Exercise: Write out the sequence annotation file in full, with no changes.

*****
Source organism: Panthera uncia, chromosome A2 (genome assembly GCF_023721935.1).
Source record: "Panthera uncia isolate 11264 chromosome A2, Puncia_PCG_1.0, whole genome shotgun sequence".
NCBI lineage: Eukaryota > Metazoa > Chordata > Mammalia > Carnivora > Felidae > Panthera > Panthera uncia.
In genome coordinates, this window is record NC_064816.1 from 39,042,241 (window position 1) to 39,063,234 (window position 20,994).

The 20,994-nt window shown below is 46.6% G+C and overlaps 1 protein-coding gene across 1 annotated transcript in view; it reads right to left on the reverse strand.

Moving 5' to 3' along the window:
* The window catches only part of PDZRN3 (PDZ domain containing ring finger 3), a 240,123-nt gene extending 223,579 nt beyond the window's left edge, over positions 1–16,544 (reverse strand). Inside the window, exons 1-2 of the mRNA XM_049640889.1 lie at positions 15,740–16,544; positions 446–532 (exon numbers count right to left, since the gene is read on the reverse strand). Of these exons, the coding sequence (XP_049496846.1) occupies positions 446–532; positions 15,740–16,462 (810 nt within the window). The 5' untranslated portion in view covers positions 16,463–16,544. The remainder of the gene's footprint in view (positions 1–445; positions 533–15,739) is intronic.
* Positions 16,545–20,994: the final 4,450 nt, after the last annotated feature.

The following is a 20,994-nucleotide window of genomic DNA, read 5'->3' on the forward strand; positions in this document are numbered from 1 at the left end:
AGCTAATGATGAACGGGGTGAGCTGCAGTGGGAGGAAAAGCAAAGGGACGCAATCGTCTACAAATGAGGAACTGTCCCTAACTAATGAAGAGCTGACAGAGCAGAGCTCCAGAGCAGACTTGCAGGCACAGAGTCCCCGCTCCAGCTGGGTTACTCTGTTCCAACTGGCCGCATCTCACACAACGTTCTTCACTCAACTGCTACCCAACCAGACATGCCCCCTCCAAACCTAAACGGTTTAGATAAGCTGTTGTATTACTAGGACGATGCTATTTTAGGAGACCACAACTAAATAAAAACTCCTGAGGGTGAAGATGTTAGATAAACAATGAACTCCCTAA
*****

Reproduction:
Source organism: Panthera uncia, chromosome A2 (genome assembly GCF_023721935.1).
Source record: "Panthera uncia isolate 11264 chromosome A2, Puncia_PCG_1.0, whole genome shotgun sequence".
NCBI lineage: Eukaryota > Metazoa > Chordata > Mammalia > Carnivora > Felidae > Panthera > Panthera uncia.
In genome coordinates, this window is record NC_064816.1 from 39,042,241 (window position 1) to 39,063,234 (window position 20,994).

The 20,994-nt window shown below is 46.6% G+C and overlaps 1 protein-coding gene across 1 annotated transcript in view; it reads right to left on the reverse strand.

Moving 5' to 3' along the window:
* The window catches only part of PDZRN3 (PDZ domain containing ring finger 3), a 240,123-nt gene extending 223,579 nt beyond the window's left edge, over positions 1–16,544 (reverse strand). Inside the window, exons 1-2 of the mRNA XM_049640889.1 lie at positions 15,740–16,544; positions 446–532 (exon numbers count right to left, since the gene is read on the reverse strand). Of these exons, the coding sequence (XP_049496846.1) occupies positions 446–532; positions 15,740–16,462 (810 nt within the window). The 5' untranslated portion in view covers positions 16,463–16,544. The remainder of the gene's footprint in view (positions 1–445; positions 533–15,739) is intronic.
* Positions 16,545–20,994: the final 4,450 nt, after the last annotated feature.

The following is a 20,994-nucleotide window of genomic DNA, read 5'->3' on the forward strand; positions in this document are numbered from 1 at the left end:
AGCTAATGATGAACGGGGTGAGCTGCAGTGGGAGGAAAAGCAAAGGGACGCAATCGTCTACAAATGAGGAACTGTCCCTAACTAATGAAGAGCTGACAGAGCAGAGCTCCAGAGCAGACTTGCAGGCACAGAGTCCCCGCTCCAGCTGGGTTACTCTGTTCCAACTGGCCGCATCTCACACAACGTTCTTCACTCAACTGCTACCCAACCAGACATGCCCCCTCCAAACCTAAACGGTTTAGATAAGCTGTTGTATTACTAGGACGATGCTATTTTAGGAGACCACAACTAAATAAAAACTCCTGAGGGTGAAGATGTTAGATAAACAATGAACTCCCTAA